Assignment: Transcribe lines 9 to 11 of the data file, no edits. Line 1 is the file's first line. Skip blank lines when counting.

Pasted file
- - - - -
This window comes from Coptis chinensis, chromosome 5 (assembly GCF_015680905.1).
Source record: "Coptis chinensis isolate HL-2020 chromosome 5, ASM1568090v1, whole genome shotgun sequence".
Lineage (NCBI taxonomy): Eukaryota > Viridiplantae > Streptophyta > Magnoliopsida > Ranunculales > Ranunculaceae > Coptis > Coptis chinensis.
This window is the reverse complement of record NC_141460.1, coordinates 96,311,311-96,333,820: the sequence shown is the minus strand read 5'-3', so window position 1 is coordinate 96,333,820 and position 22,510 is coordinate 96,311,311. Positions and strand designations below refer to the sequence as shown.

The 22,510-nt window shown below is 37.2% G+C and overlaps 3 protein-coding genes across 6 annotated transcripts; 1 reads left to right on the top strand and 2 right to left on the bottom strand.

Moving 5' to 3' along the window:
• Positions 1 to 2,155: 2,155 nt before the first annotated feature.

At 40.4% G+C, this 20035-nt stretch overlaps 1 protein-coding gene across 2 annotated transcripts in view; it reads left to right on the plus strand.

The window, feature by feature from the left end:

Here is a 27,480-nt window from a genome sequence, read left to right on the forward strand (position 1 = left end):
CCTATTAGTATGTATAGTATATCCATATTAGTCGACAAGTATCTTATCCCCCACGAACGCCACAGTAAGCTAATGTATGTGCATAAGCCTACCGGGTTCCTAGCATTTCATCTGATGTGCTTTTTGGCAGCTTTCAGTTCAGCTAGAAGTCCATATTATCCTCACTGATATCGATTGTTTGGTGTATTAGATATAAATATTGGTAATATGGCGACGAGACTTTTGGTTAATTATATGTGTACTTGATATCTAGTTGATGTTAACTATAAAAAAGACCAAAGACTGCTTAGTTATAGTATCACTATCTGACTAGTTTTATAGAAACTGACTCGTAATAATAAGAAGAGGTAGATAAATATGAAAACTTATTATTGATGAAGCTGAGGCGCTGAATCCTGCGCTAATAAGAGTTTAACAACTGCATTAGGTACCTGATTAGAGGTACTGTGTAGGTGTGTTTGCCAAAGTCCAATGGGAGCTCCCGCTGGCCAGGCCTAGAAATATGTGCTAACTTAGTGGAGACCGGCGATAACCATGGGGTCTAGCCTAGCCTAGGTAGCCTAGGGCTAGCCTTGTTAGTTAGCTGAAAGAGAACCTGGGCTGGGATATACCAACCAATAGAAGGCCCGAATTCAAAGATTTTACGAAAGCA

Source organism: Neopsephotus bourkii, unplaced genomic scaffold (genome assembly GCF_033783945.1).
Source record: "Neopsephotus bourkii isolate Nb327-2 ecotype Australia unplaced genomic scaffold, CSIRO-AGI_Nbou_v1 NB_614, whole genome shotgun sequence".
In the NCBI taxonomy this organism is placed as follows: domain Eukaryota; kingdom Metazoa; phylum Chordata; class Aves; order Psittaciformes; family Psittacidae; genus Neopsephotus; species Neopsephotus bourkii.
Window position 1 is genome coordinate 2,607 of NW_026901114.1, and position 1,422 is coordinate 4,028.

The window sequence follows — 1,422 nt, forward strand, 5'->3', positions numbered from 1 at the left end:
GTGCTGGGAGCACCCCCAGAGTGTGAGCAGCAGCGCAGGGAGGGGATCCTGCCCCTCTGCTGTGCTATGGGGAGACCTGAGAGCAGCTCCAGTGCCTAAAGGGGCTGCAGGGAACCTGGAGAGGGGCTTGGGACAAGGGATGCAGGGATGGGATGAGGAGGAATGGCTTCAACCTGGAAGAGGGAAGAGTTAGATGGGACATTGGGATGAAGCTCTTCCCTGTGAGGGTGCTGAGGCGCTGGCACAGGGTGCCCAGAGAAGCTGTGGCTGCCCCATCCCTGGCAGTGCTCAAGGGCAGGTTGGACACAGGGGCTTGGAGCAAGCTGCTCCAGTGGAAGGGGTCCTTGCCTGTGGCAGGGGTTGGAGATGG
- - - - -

The window, feature by feature from the left end:

Here is a 27,480-nt window from a genome sequence, read left to right on the forward strand (position 1 = left end):
CCTATTAGTATGTATAGTATATCCATATTAGTCGACAAGTATCTTATCCCCCACGAACGCCACAGTAAGCTAATGTATGTGCATAAGCCTACCGGGTTCCTAGCATTTCATCTGATGTGCTTTTTGGCAGCTTTCAGTTCAGCTAGAAGTCCATATTATCCTCACTGATATCGATTGTTTGGTGTATTAGATATAAATATTGGTAATATGGCGACGAGACTTTTGGTTAATTATATGTGTACTTGATATCTAGTTGATGTTAACTATAAAAAAGACCAAAGACTGCTTAGTTATAGTATCACTATCTGACTAGTTTTATAGAAACTGACTCGTAATAATAAGAAGAGGTAGATAAATATGAAAACTTATTATTGATGAAGCTGAGGCGCTGAATCCTGCGCTAATAAGAGTTTAACAACTGCATTAGGTACCTGATTAGAGGTACTGTGTAGGTGTGTTTGCCAAAGTCCAATGGGAGCTCCCGCTGGCCAGGCCTAGAAATATGTGCTAACTTAGTGGAGACCGGCGATAACCATGGGGTCTAGCCTAGCCTAGGTAGCCTAGGGCTAGCCTTGTTAGTTAGCTGAAAGAGAACCTGGGCTGGGATATACCAACCAATAGAAGGCCCGAATTCAAAGATTTTACGAAAGCA